Terrorist violence in Iraq was down 20 percent in 2010 compared to the previous year. Since the peak of 2006-7, such violence is down over 90 percent. Terrorists, mostly Sunni Arabs, including al Qaeda, continue to set off bombs and assassinate people, but most of the country sees little or no such violence. The terrorists prefer to make their most spectacular attacks in places, like Baghdad, where international media will notice, and make it seem like the war continues. But it doesn't. The Islamic radicals behind most of this violence will keep going until their own bloody demise. Given the continued popularity of Islamic violence in the Moslem world, the violence will continue for years.
Most American troops have left Iraq, and U.S. deaths were down 60 percent (from 150 to 60) between 2010 and 2009. U.S. troops strength dropped 50 percent between 2009 and 2010. Although Iraqi police and troops are handling nearly all security in the country, there are still 50,000 American troops, including over 3,000 SOCOM (Special Operations Command) intelligence specialists and commandos (mainly army Special Forces). The Americans serve mainly to help with training Iraqi troops, and provide high-quality intelligence services. These, the Iraqis don't want to lose, although there is strong popular support for all U.S. troops leaving.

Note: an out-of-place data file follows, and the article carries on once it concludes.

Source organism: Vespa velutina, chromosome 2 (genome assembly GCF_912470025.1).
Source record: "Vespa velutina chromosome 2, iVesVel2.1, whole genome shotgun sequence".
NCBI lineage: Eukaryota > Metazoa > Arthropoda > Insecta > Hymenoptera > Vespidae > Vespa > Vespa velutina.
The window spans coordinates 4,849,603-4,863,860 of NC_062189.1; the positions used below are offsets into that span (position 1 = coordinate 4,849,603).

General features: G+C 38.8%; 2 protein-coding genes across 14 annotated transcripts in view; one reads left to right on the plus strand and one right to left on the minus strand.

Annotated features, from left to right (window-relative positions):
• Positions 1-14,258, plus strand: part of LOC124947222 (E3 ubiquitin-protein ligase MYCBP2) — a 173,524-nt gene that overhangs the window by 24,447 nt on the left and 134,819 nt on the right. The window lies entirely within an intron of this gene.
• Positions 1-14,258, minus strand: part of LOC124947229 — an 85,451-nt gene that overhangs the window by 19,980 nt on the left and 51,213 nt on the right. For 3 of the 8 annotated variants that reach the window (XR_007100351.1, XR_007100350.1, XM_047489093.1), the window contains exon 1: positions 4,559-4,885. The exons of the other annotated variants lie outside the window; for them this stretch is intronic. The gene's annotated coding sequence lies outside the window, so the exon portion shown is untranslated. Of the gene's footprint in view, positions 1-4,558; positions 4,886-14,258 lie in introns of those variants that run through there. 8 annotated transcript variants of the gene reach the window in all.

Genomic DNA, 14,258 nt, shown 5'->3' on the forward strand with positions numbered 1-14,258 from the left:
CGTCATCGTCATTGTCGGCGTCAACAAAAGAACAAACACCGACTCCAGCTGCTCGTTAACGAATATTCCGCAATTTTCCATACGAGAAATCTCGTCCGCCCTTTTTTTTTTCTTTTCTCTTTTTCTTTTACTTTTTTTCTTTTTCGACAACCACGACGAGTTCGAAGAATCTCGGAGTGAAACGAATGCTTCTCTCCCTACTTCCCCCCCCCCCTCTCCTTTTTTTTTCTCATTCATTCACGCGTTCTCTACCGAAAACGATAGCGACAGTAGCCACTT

In particular, Iraqis want better security. This goal is hindered by poor discipline and leadership in the security forces. A particular problem is corruption, with officers and senior officials stealing money and equipment, and too many troops open to bribes from the terrorists. Overcoming these problems is pretty much up to Iraqis, and more Iraqis are becoming aware of this, and change is underway. But slowly. It's still unclear if the essential changes are coming too slowly.